Just trying to have some good humor folks...don't sweat it, okay? We all need a laugh sometimes.
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OK COOK!.......LMAO
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Quoting Patrap:
Well at least the stock quotes have trailed off..LOL


and you got a pretty nice avatar.
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Quoting TampaSpin:


Take your Political CRAP somewhere else as you have said MANY TIMES!


I knew that was coming! Just surprised it took so long.
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Quoting Patrap:
.."For me, this is a season of hope, new hope for a justice and fair prosperity for the many and not just for the few, new hope. And this is the cause of my life, new hope that we will break the old gridlock and guarantee that every American -- north, south, east, west, young, old -- will have decent, quality health care as a fundamental right and not a privilege"..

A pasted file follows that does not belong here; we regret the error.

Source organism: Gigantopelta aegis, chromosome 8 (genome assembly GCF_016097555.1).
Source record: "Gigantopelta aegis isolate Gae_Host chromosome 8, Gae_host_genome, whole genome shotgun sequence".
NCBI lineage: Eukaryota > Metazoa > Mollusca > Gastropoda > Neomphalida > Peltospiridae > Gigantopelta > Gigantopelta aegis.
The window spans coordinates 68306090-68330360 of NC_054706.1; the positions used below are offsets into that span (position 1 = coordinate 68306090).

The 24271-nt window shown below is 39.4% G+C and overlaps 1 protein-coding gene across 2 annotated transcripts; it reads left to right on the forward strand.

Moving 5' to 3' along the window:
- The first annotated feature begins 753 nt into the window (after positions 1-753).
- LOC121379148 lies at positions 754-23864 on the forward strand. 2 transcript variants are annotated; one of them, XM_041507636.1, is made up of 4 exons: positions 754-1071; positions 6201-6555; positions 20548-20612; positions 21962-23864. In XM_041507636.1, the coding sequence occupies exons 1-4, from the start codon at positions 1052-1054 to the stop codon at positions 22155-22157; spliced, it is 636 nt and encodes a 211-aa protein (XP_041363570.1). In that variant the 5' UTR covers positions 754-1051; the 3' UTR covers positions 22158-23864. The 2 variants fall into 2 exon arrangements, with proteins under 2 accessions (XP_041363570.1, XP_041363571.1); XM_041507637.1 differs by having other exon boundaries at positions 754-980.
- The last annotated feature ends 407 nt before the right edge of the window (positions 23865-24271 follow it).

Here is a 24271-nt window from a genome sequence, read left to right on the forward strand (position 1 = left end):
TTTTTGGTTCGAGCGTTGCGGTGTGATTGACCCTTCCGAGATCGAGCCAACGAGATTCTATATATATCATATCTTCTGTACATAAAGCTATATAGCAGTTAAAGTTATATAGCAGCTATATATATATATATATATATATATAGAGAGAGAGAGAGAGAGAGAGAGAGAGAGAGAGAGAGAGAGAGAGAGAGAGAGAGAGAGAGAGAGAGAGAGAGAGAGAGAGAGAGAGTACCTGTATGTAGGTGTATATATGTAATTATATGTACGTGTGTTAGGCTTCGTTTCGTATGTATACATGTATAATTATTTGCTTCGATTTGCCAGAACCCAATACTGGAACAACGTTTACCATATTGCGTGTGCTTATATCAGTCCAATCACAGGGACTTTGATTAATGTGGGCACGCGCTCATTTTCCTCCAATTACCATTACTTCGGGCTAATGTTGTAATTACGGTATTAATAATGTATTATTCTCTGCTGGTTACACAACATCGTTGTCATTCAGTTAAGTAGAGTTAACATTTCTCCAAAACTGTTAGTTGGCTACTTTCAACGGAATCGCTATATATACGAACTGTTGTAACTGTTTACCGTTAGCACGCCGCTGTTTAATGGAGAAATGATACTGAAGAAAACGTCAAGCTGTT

Take your Political CRAP somewhere else as you have said MANY TIMES!
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963. xcool
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FEMA: Hurricane Preparation 2010
Member Since: July 3, 2005 Posts: 423 Comments: 127874
Quoting all4hurricanes:

Polo?

First TS (soon) of the northern hemesphere
Good night everyone


LMAO Have a Good Evening Too....

:0)
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Jeff co-founded the Weather Underground in 1995 while working on his Ph.D. He flew with the NOAA Hurricane Hunters from 1986-1990.